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Supply Chain Attacks

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June 18, 2023
John Bell

The SolarWinds attack in 2020 has made the term supply chain attack a familiar phrase in the cyber security world. A supply chain attack is when a person or group — with malevolent intent — injects code, software modules, or even hardware, into a system to harm the organizations and people using those systems. These attacks have caused businesses millions of dollars of harm. Familiarity with how such attacks work and how to protect against them is important knowledge for anyone using information technology.


If you’re a software development organization, an attacker wants to insert malware into your system build. There are several avenues to accomplish this goal. Keep in mind that many projects have millions of lines of code and hundreds, if not thousands, of files. The size and complexity make it easy for someone to insert unpleasant surprises into the system without notice.

Let’s start with a simple explanation of how a developer builds a software system. First, programmers write code. Code is a set of instructions that tells a computer what to do. Code combines into modules, and modules merge into libraries. These combine with other files, resources, and artifacts to form a system. The developer writes code with an integrated development environment or IDE. Code and related resources are stored in a repository known as the source code management system.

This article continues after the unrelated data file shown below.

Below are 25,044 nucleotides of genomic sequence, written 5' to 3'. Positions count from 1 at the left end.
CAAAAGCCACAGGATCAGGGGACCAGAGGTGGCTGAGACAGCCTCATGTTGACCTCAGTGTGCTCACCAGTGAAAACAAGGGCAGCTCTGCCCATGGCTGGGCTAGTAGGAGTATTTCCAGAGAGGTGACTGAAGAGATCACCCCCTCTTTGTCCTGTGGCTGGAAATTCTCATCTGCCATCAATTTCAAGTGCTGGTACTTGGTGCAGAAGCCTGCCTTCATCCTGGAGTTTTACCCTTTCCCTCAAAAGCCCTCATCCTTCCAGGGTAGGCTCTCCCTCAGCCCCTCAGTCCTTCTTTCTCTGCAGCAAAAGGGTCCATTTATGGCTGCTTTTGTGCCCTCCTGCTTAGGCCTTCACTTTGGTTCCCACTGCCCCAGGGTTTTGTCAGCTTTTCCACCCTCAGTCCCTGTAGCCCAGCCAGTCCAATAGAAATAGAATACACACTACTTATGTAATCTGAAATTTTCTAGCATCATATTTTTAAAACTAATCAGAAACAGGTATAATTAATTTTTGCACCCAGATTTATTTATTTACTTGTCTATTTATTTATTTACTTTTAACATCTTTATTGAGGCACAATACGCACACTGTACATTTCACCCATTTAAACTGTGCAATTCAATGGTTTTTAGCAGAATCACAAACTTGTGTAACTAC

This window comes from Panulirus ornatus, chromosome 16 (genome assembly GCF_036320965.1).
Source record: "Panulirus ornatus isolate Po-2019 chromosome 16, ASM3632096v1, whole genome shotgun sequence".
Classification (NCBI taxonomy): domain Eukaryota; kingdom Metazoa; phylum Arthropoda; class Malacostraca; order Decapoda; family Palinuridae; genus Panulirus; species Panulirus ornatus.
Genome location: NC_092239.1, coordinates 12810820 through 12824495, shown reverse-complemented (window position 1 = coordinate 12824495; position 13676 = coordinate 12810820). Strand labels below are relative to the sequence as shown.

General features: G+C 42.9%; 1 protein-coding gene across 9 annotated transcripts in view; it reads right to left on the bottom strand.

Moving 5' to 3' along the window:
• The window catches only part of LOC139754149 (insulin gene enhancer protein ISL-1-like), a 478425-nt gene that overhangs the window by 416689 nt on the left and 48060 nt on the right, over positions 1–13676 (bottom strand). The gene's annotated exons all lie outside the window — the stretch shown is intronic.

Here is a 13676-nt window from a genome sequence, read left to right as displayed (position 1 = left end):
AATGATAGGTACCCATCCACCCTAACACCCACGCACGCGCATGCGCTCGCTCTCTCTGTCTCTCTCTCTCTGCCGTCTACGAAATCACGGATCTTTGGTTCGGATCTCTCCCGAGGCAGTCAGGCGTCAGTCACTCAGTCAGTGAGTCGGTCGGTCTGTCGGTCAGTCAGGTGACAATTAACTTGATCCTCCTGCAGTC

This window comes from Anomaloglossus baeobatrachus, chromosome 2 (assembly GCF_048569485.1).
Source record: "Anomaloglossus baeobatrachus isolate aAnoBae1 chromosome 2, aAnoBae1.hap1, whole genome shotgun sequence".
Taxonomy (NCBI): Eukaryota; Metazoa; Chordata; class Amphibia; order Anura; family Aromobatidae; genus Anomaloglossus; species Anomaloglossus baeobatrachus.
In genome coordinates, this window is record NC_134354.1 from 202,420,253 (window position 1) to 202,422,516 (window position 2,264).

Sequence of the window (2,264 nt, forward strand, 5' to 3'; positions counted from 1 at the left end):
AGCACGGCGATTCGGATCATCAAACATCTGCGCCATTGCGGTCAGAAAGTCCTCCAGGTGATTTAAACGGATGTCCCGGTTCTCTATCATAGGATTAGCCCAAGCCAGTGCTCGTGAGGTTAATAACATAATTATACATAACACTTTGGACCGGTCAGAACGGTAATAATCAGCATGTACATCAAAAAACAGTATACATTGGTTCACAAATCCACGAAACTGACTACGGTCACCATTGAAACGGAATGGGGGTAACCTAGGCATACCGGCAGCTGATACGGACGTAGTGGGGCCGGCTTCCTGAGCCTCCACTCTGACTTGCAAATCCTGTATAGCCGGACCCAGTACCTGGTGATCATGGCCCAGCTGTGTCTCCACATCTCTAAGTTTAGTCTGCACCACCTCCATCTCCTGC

More than just the written code is vulnerable. Code combines with more code already built into modules and libraries. Often this is code written by other people, who may not know anything about how the code will be used. This code forms more modules adding to the libraries acquired from external sources and software vendors. These components might be database connectors or business logic provided by companies with special expertise in their field.

Often the systems include free and open source code and libraries that have become popular because they address needs others have encountered. Today a large percentage of a typical system consists of blocks built and maintained by others who have no relationship to those building the system. This code is typically stored in repositories and extracted when the build process requires it.

A build environment gathers and assembles all the pieces into a form that deploys to an environment where it all runs. We call these processes of writing the code and combining it with more code, modules, and libraries from various sources then creating a deployable component the development pipeline. From here, the attack is simple. All the bad guys need to do is add their code to any of the systems involved in the pipeline and boom – you’re sending malware out to users.


The bad guys want to get to the development and build environments. This includes the developer PC,
any of the repositories, and the build system itself. This creates the need for strong security measures to protect:

  • Development environments and systems
  • Developers’ computers and networks
  • The source code management system
  • Any other environment developers need to access.
  • Repositories for the third party and open-source code.